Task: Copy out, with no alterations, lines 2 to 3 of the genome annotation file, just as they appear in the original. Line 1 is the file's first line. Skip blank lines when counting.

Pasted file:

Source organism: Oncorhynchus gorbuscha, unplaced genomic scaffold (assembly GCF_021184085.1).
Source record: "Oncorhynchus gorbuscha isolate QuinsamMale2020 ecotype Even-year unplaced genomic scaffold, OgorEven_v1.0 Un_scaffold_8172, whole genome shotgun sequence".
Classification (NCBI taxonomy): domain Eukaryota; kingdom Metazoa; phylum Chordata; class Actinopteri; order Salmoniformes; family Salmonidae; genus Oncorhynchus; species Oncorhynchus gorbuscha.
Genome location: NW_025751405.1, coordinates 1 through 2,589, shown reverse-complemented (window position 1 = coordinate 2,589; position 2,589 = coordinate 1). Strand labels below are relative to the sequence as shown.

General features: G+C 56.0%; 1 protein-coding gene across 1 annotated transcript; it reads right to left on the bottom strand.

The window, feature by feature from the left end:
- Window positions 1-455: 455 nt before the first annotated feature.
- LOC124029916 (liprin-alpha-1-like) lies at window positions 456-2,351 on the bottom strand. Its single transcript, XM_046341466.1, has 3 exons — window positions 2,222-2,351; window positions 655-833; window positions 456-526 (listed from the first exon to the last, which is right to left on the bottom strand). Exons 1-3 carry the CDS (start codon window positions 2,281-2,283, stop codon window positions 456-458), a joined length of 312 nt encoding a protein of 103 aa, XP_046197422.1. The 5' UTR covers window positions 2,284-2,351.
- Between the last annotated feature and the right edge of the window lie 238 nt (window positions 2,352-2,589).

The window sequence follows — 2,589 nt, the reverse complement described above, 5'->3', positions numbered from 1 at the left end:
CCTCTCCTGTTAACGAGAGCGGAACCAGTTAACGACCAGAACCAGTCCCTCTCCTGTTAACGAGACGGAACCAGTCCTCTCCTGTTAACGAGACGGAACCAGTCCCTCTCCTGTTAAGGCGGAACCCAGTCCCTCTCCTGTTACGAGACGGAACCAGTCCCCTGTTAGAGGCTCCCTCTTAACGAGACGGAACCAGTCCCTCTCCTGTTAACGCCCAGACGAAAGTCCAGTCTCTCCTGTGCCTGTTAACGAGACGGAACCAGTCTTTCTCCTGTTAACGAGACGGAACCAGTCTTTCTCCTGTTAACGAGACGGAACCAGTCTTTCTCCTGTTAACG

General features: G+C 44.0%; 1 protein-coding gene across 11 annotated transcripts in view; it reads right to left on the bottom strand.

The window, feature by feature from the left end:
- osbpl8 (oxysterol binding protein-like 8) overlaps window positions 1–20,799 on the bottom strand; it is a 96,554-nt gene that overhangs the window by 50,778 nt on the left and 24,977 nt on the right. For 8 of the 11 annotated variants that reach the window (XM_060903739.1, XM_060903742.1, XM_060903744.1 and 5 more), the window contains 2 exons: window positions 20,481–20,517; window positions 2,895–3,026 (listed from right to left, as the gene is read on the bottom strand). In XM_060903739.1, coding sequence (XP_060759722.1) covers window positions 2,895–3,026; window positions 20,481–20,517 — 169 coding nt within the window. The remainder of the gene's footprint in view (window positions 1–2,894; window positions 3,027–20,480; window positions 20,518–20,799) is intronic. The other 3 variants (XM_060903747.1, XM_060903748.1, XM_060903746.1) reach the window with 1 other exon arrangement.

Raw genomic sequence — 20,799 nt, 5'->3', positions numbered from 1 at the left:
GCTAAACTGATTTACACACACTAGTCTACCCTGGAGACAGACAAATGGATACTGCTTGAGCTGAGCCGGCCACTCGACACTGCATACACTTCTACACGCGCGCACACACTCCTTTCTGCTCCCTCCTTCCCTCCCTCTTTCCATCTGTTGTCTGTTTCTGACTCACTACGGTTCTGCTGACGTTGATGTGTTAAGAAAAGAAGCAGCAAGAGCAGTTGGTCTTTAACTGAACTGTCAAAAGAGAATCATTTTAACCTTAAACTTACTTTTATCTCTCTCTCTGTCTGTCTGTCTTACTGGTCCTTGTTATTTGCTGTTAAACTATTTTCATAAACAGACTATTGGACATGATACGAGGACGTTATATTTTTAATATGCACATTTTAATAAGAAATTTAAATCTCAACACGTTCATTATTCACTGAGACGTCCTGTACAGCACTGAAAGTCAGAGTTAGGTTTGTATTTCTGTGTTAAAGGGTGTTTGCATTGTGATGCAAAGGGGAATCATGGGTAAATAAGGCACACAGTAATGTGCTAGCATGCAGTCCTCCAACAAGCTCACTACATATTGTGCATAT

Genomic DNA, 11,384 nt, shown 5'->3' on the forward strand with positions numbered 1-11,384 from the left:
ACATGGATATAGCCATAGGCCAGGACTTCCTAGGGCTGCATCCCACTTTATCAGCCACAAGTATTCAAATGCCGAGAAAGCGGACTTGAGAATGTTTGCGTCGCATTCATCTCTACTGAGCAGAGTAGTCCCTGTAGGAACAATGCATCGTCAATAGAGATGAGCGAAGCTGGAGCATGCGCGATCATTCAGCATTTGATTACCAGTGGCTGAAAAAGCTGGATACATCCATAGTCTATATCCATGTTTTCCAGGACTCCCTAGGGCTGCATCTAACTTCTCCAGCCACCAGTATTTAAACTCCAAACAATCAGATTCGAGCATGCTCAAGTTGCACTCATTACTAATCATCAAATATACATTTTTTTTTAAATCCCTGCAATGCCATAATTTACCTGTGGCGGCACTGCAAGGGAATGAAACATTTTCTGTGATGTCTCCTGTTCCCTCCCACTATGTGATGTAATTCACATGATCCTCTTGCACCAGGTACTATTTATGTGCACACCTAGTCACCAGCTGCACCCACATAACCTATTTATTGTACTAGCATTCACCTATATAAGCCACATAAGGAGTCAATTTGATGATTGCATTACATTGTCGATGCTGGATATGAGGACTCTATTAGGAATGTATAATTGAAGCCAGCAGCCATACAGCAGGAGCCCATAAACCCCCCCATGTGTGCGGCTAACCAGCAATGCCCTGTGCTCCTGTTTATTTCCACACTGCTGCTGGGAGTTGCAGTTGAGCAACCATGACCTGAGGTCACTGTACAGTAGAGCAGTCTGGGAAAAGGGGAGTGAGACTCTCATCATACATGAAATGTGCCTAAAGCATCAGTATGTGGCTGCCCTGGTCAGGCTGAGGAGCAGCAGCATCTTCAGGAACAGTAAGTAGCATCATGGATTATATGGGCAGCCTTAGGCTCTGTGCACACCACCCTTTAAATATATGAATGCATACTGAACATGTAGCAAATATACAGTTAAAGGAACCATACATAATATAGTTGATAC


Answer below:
Source record: "Oncorhynchus gorbuscha isolate QuinsamMale2020 ecotype Even-year unplaced genomic scaffold, OgorEven_v1.0 Un_scaffold_8172, whole genome shotgun sequence".
Classification (NCBI taxonomy): domain Eukaryota; kingdom Metazoa; phylum Chordata; class Actinopteri; order Salmoniformes; family Salmonidae; genus Oncorhynchus; species Oncorhynchus gorbuscha.